• We’ve make it hard to change in the future. If our system changes from using ‘irish’ to using ‘ga’, then we need to potentially update several different files. This means that code that should never have cared about what makes a language “Irish” suddenly needs to.
  • We’ve used a lot of characters1. As we start to include other methods, like limit or another where we will get a longer and longer line, making it harder to scan.

Scopes are named, custom queries that define inside of your model, inside our Book model we could have;

scope :in_irish, -> { where(language: 'irish') }

Then anywhere we wanted to bring back books written in Irish we could call Book.in_irish.

This solves the above three issues because;

  • We’ve named the logic, now callers don’t need to worry about what defines a book as being Irish, just that it is in_irish.
  • This is easy to change in the future because we update the scope, but all callers stay the same.
  • We’ve reduced the amount of characters used throughout the application when thinking about books in Irish.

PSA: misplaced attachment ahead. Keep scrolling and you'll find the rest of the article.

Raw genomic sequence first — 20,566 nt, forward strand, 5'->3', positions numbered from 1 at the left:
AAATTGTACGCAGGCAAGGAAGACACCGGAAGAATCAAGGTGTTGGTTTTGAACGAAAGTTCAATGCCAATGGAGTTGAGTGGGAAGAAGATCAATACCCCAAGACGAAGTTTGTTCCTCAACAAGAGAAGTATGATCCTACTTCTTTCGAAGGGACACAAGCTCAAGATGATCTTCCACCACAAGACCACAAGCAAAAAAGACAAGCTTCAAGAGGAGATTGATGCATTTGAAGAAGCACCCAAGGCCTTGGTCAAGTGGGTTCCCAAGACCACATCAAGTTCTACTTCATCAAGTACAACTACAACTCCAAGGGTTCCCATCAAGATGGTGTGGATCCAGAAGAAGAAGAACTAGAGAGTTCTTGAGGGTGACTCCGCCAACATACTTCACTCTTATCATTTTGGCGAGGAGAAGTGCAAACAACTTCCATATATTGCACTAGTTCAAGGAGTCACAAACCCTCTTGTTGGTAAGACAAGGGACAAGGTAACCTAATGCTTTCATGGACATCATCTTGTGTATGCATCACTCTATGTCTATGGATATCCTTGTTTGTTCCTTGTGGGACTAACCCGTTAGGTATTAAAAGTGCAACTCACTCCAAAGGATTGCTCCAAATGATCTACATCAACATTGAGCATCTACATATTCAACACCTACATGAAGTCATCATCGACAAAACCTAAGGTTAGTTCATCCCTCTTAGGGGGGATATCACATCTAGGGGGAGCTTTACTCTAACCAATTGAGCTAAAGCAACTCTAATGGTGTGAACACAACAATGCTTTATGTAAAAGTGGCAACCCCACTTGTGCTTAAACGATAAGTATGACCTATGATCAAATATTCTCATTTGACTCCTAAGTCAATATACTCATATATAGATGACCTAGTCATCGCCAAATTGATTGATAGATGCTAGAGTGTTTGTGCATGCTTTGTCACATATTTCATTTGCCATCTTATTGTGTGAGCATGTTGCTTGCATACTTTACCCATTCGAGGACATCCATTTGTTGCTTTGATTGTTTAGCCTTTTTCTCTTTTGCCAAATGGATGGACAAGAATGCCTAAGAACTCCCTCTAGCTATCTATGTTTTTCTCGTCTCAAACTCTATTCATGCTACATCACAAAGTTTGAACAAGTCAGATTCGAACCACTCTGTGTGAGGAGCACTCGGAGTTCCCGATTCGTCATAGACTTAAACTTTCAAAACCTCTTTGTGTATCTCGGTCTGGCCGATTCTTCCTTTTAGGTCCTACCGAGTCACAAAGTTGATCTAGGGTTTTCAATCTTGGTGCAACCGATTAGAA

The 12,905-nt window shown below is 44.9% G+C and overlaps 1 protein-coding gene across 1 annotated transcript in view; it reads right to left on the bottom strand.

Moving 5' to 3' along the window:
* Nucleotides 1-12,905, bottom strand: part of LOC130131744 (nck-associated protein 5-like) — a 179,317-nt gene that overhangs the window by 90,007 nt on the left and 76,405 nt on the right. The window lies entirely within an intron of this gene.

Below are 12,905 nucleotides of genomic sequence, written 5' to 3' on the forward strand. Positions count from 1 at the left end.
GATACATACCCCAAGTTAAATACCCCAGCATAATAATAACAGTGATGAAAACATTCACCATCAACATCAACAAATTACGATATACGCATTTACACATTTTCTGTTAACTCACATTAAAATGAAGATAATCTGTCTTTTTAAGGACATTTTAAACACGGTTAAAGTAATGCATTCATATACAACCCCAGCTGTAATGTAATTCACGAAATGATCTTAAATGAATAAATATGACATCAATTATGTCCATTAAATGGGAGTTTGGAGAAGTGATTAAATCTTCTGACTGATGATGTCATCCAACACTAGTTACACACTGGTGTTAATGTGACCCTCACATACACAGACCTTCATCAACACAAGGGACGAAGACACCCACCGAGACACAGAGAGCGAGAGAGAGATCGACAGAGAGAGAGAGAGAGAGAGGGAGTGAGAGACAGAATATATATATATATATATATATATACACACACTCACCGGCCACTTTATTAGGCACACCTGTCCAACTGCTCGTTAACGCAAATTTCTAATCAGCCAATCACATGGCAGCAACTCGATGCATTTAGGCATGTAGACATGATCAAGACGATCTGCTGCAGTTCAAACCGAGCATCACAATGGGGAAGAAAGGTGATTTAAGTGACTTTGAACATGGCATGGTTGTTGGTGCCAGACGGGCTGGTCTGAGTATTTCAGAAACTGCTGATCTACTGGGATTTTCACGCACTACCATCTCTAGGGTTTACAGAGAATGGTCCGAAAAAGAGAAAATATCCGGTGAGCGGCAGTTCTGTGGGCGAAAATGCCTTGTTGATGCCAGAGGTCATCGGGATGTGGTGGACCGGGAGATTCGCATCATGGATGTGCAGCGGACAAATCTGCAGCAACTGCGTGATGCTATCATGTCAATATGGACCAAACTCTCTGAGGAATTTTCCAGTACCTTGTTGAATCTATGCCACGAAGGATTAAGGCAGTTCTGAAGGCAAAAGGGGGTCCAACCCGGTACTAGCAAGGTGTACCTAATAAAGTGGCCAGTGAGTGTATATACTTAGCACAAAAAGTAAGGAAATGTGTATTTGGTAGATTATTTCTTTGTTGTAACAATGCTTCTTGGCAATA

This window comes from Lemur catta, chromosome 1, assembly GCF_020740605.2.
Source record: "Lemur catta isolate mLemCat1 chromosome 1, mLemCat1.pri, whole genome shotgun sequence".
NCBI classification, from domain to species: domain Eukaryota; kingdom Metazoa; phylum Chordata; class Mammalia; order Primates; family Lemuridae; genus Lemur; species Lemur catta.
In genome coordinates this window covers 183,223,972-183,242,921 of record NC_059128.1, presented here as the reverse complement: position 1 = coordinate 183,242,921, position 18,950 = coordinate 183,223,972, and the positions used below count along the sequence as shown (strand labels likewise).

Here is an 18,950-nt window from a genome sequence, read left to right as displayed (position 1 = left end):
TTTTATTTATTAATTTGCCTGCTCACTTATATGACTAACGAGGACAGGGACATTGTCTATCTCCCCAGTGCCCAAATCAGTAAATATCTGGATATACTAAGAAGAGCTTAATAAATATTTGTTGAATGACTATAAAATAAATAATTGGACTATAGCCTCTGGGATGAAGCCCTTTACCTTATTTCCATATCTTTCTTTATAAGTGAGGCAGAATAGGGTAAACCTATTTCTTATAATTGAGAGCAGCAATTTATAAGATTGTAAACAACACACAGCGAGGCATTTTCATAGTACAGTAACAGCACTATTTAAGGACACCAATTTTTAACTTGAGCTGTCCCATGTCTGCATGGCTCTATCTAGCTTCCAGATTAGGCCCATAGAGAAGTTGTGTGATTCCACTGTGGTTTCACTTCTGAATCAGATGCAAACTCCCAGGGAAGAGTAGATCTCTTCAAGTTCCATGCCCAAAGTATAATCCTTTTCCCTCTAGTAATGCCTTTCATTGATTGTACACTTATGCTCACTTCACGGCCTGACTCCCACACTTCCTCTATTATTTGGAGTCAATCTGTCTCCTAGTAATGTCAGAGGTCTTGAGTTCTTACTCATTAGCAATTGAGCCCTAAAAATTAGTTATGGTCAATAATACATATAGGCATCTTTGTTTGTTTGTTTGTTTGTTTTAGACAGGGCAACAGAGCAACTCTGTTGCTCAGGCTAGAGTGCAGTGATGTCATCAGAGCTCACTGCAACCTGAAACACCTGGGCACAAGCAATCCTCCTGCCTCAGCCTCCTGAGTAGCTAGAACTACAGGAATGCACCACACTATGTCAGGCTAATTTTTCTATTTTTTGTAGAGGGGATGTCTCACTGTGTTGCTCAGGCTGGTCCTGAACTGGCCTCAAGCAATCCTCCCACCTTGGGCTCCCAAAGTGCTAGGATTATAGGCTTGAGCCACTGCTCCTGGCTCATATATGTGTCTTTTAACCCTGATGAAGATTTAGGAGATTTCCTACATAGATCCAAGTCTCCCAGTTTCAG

Why test Rails model scopes

Some people believe you should aim for 100% test coverage in your application, that means that every bit of application code is exercised by a test. I don’t subscribe to needing 100% test coverage, but I do think scopes are often worth testing.

Scopes encapsulate something interesting about a model in the system, and their correctness should be proven as a foundation for the other work your system will be doing.

For example, if we had a section of our website that displayed the most recent Irish book, if we didn’t want to test the scope, we might write a test that says something like;

expect(@irish_books.first.language).to eq('irish')

If this test passes, it tells us nothing about if the second book was also written in Irish.

If this test fails, we have no idea if it is because the book was indeed an Irish book, and our test needs to be updated to better show what it means to be Irish, or is it because the definition of being an Irish book has stayed the same but we’ve set @irish_books to something incorrect.